‘Prior to the enactment of the imputed liability statute the general rule was that the owner of an automobile who was not present at the time of the negligent act which caused injury to a third person could not be held liable unless it was shown that the person in charge was the agent or servant of the owner and at the time was engaged in his service. Buelke v. Levenstadt, 190 Cal. 684, 214 P. 42.
‘A reading of the language of the statute and a review of the decisions in this state reveal that the legislative purpose in the enactment of section 1714 1/414 of the Civil Code (now section 402 of the Vehicle Code), was to protect innocent third parties from the careless use of automobiles and that this protection should be paramount to the rights of an owner who has permitted the use of his car by others even though he, personally, was not guilty of negligence. The wording of the statute is clear and indicates that purpose. The statute defines the owner's liability in cases where the principle of respondeat superior is inapplicable, in order to make the owner liable for the negligence of any person to whom he had expressly or impliedly given permission to operate his car. Souza v. Corti, 22 Cal.2d 454, 457, 139 P.2d 645, 147 A.L.R. 861, citing Bayless v. Mull, 50 Cal.App.2d 66, 122 P.2d 608; Plaumbo v. Ryan, 213 App.Div. 517, 210 N.Y.S. 225. The legislation was plainly intended to enlarge the liability of the nonculpable owner of a motor vehicle for its operation on a public highway. The foundation of the statutory liability is the permission given to another to use an instrumentality which if improperly used is a danger and menace to the public.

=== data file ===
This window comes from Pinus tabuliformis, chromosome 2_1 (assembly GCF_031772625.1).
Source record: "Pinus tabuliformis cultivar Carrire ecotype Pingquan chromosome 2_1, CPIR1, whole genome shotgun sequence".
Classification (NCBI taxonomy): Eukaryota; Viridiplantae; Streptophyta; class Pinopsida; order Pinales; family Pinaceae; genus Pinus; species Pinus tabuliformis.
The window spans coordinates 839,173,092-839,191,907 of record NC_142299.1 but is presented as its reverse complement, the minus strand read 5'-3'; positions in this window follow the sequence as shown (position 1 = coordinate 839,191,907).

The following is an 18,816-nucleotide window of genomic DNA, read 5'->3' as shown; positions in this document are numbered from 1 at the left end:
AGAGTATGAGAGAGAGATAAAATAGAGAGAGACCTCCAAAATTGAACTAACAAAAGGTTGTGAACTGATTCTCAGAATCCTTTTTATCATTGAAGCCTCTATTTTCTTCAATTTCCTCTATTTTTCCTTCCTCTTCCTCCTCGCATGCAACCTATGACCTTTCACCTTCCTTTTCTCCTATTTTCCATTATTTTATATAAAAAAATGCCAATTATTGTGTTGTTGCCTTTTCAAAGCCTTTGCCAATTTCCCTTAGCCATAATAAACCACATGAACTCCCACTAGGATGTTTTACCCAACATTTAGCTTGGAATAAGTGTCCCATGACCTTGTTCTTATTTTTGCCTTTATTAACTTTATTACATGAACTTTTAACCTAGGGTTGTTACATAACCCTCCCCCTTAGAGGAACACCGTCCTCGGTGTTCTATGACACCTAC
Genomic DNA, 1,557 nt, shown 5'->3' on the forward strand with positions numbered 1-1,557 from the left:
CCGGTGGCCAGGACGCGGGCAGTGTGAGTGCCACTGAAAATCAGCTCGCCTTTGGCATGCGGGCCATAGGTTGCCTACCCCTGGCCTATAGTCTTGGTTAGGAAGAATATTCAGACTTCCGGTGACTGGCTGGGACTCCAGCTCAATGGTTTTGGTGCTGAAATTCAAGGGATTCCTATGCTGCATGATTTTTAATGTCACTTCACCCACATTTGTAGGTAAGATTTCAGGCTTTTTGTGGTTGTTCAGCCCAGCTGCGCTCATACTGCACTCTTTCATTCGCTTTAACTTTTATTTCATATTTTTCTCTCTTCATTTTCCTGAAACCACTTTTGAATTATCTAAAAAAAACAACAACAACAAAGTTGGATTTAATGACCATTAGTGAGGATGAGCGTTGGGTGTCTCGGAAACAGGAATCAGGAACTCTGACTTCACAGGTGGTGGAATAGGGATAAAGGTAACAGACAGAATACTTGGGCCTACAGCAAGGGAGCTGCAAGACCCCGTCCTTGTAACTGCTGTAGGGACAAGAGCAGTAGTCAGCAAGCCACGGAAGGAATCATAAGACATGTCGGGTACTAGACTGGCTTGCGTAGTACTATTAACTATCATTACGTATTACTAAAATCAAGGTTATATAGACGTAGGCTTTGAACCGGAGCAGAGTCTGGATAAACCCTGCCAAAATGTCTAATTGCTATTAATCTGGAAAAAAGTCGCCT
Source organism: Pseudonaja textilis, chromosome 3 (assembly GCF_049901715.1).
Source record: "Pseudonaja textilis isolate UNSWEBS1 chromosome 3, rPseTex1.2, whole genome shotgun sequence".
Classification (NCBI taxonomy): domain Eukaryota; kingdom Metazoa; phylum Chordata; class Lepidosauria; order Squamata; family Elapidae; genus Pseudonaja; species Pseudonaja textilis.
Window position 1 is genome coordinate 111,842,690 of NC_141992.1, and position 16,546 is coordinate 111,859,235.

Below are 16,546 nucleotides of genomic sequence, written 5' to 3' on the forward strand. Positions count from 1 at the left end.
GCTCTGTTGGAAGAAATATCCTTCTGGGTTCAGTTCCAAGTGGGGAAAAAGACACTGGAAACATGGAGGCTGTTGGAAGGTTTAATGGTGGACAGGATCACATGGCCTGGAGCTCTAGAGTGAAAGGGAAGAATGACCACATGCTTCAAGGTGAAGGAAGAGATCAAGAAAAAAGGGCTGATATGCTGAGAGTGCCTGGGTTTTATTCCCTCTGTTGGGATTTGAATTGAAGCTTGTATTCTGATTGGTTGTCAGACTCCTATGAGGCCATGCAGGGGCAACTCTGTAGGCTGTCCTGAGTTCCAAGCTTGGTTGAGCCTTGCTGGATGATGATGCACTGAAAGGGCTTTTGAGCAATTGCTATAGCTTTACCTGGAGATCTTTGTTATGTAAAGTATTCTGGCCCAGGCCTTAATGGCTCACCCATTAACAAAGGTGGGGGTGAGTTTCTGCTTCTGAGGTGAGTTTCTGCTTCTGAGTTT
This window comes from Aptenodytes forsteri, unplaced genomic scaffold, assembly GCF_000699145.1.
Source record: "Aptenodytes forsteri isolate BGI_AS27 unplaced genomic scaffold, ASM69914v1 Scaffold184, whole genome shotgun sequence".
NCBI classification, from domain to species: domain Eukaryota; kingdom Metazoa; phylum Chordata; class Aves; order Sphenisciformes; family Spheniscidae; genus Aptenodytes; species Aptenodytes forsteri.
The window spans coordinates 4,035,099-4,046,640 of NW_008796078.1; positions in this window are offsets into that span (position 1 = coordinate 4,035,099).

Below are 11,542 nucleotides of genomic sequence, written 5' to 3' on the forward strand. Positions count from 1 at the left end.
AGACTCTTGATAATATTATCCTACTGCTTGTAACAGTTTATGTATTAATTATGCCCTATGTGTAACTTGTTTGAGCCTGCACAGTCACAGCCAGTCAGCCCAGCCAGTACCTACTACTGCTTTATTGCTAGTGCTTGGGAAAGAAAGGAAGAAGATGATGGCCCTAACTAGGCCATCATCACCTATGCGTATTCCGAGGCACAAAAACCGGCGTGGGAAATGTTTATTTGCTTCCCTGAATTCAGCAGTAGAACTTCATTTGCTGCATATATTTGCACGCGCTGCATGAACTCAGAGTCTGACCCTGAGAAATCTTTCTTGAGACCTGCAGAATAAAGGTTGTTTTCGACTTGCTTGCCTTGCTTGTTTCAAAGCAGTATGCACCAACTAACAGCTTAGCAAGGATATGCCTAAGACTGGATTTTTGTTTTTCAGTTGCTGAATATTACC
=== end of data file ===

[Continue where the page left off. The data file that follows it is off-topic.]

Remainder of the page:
‘In construing the statute earlier cases have seemed to turn on the question of knowledge or information on the part of the owner that the vehicle was being driven by the person with whose negligence he is sought to be charged, before implied permission could be inferred. For example, in Howland v. Doyle, 6 Cal.App.2d 311, 44 P.2d 453, 455, it was said: ‘A person cannot be said to have permitted that of which he had no knowledge or information,’ citing Bradford v. Sargent, 135 Cal.App. 324, 332, 27 P.2d 93. But in Burford v. Huesby, 35 Cal.App.2d 643, 96 P.2d 380, it was recognized that prior knowledge was not necessary in order that implied permission be inferred, and that knowledge or information of the intended use of the car had reference to the element of ‘express' as opposed to ‘implied’ consent.'
In view of the foregoing we are convinced that the record and the law fully support the conclusion of the trial judge that the defendant Marshall operated and used the automobile in question with the implied permission of defendant and appellant Clark, and that upon the morning of the accident defendant Wagnon was operating the said automobile at the request of and as the agent of defendant Marshall.
The judgment is affirmed.
SCHOTTKY, Justice pro tem.
PEEK and VAN DYKE, JJ., concur.